Gallstones exist in 15 % of the population and can lead eventually to serious complications such as cholecystitis, choledocholithiasis, and pancreatitis. In patients who require cholecystectomy for cholecystitis, 10–18 % also will exhibit choledocholithiasis. Additionally, up to 25 % of cases of choledocholithiasis may be discovered intraoperatively [1]. The current gold standard for treating acute or chronic cholecystitis is laparoscopic cholecystectomy with or without intraoperative cholangiogram (IOC) [1, 2]. As noted previously, a significant portion of these patients will also exhibit common bile duct stones, and thus a therapeutic plan must be made for this subset of patients. No single method or algorithm has been shown to be superior to others when treating the obstructing complications of calculous biliary disease that include jaundice, pancreatitis, cholangitis, and asymptomatic choledocholithiasis [1]. Traditionally, this treatment involves what is known as a two-step procedure, consisting of preoperative endoscopic retrograde cholangiopancreatography (ERCP) followed by laparoscopic cholecystectomy. Alternatively, laparoscopic cholecystectomy with IOC and intraoperative common bile duct exploration or ERCP performed at a later date may be performed in the traditional two-step framework [2]. We define the one-step procedure to be a laparoscopic cholecystectomy with IOC to confirm the presence or absence of stones. Intraoperative ERCP with stone extraction was conducted during that same operative time if necessary as part of the one-step procedure.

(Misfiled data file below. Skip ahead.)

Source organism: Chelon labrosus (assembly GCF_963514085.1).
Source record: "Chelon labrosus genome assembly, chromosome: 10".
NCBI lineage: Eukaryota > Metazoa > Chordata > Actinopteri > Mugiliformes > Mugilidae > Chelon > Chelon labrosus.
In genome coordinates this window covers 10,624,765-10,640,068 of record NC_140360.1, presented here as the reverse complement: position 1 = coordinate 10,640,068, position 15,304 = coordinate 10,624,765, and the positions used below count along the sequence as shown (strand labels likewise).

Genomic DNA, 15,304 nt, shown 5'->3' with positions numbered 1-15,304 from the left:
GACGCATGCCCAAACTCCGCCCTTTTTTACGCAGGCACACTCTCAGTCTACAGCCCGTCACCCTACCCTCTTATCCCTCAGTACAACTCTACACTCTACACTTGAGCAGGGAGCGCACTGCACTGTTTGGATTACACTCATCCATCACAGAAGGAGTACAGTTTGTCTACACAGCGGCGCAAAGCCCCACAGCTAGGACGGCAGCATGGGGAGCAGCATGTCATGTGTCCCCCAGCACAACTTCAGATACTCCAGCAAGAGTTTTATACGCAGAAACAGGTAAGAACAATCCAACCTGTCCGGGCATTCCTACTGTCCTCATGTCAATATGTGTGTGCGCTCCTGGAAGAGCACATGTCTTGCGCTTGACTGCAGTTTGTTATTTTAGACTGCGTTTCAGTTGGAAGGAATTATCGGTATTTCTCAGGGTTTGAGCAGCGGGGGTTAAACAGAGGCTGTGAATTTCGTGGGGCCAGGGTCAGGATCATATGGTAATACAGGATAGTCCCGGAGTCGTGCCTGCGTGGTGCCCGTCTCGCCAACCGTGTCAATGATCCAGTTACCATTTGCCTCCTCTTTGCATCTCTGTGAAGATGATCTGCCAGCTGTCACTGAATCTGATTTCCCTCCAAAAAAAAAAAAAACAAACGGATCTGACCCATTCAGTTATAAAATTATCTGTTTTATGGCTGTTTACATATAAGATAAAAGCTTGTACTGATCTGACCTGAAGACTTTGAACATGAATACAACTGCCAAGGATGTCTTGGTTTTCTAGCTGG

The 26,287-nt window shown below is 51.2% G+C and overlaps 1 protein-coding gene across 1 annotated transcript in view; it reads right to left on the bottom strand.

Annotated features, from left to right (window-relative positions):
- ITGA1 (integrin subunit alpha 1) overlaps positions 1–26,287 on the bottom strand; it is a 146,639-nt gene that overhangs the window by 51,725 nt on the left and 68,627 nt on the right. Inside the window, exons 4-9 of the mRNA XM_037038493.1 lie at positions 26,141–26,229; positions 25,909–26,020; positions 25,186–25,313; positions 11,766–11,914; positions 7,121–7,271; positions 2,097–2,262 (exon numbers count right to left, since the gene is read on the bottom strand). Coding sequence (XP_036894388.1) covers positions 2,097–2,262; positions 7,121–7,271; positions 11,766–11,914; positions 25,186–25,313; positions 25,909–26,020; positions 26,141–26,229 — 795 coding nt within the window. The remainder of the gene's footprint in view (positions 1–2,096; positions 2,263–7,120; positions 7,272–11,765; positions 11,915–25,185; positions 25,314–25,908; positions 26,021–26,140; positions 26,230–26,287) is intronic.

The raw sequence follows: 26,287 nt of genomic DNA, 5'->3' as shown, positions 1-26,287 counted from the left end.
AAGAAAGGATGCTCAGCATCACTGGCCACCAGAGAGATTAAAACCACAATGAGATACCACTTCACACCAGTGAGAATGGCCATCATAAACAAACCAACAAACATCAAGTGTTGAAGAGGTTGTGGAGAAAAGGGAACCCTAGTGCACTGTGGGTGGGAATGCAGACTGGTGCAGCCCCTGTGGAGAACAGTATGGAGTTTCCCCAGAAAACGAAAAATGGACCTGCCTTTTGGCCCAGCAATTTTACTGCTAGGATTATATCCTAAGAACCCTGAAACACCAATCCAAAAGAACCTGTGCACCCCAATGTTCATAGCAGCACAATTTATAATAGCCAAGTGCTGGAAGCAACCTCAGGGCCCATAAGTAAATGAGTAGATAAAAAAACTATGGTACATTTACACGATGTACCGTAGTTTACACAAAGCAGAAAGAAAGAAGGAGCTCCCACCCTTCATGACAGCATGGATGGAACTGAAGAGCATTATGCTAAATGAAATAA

Since 1997, our group has been performing one-step procedures with great anecdotal success for select cases of obstructing biliary disease. The results of this work were presented in 1998 at the sixth World Congress of Endoscopic Surgery, and at the American Society of Gastrointestinal Surgeons (SAGES) annual conference in 2010. For the first time at this institution, a comparison of this patient population has been investigated to compare the benefits of the one-step procedure to the two-step procedure. Our objective, therefore, was to demonstrate the benefits of the one-step procedure for the definitive management of choledocholithiasis by surgeons in a single operation combining laparoscopic cholecystectomy, IOC, and intraoperative ERCP.

Materials and methods